46 Million Americans Live in Poverty -- So Why Isn't Anybody Saying the P Word?
Did you catch the reference in President Obama's State of the Union address to "poverty"?
You can be forgiven if you didn't. Greg Kaufmann of The Nation, who recently launched a weekly column, "This Week in Poverty," on thenation.com, warns in his column today that if you review the video or the transcript of Obama's speech, "don't blink, you'll miss it."
Here’s what he had to say about poverty...:
“A great teacher can offer an escape from poverty to the child who dreams beyond his circumstance.”
Got that? Great teacher, poverty, child who dreams. We good?
People living below the poverty line, 46 million Americans, represent 15 percent of the country, including more than one in five of the nation's youth. And yet, as Kaufmann writes today, "in a 65-minute address describing the state of the union, President Obama decided it merited barely a mention."
Kaufmann, who you can hear above in an interview I conducted earlier this month, is on a crusade to get progressives to start saying "the p word" again. So each week Kaufmann writes a column that highlights the facts, statistics and perspectives that he believes should drive our discussion about poverty, its causes and solutions.
"I got the sense that the news cycle only reports about poverty mostly whenever the census numbers come out annually, and I think we need a constant focus on it," he says in the interview. He said he is working to bring "poverty to the forefront as much as possible, so that it's not 'the p-word'" and allow people living in poverty to tell their own stories.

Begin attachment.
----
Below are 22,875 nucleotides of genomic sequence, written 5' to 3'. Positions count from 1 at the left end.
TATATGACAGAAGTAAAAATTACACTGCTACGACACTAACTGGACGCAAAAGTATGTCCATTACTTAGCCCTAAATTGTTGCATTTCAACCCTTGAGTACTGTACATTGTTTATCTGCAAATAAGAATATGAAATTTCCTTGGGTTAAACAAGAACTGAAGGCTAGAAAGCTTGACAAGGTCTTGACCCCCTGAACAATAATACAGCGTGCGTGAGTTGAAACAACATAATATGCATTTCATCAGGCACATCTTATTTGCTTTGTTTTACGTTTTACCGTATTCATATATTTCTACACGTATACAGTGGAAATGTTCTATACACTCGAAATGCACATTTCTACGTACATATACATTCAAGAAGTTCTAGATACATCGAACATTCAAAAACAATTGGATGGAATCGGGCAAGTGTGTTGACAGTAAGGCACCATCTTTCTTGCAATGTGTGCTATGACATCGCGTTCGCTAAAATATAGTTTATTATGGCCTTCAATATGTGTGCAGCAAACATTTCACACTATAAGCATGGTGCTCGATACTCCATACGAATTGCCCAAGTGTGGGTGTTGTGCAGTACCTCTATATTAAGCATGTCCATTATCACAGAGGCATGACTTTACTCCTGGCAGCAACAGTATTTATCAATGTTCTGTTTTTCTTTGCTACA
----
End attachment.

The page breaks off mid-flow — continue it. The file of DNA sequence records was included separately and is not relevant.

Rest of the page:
Today's column, for example, notes that Florida, where the Republican primary will be held Tuesday, is third worst in the percentage of residents without health insurance, fifth worst in unemployment, eighth worst in food insecurity, third worst in homelessness and second worst in availability of affordable housing. The statistics are a dramatic testament to the destructive impact of the Tea-Party conservatism being practiced in that state. They deserve broader attention, but unfortunately no one in mainstream media has caught on to the fact that the conservative economic policies that the Republican presidential candidates are advocating for the nation are failing in Florida.
While much of the progressive discourse shies away from directly talking about poverty and the poor, the right is showing no reticence in using those words as a cudgel against progressive policies. Note, for example, how Indiana Gov. Mitch Daniels' response to the State of the Union address Tuesday night slandered President Obama's economic and energy policies as "pro-poverty," while claiming that the conservative policies that led to the financial crash, the Gulf oil spill, record income inequality and increased poverty are somehow going to benefit the people "waiting to begin or resume the climb up life's ladder" and will "save the safety net." Not to mention, of course, the continuing references during the Republican campaign to Obama as "the food-stamp president" who has created an "entitlement society" of people either too lazy or too dumb (and, by implication, too black or brown) to better themselves.
We need to be more aggressive in taking these arguments head on through frank discussions about poverty and real explorations of the lives of poor people. That's why Greg Kaufmann's "This Week in Poverty" is a must-read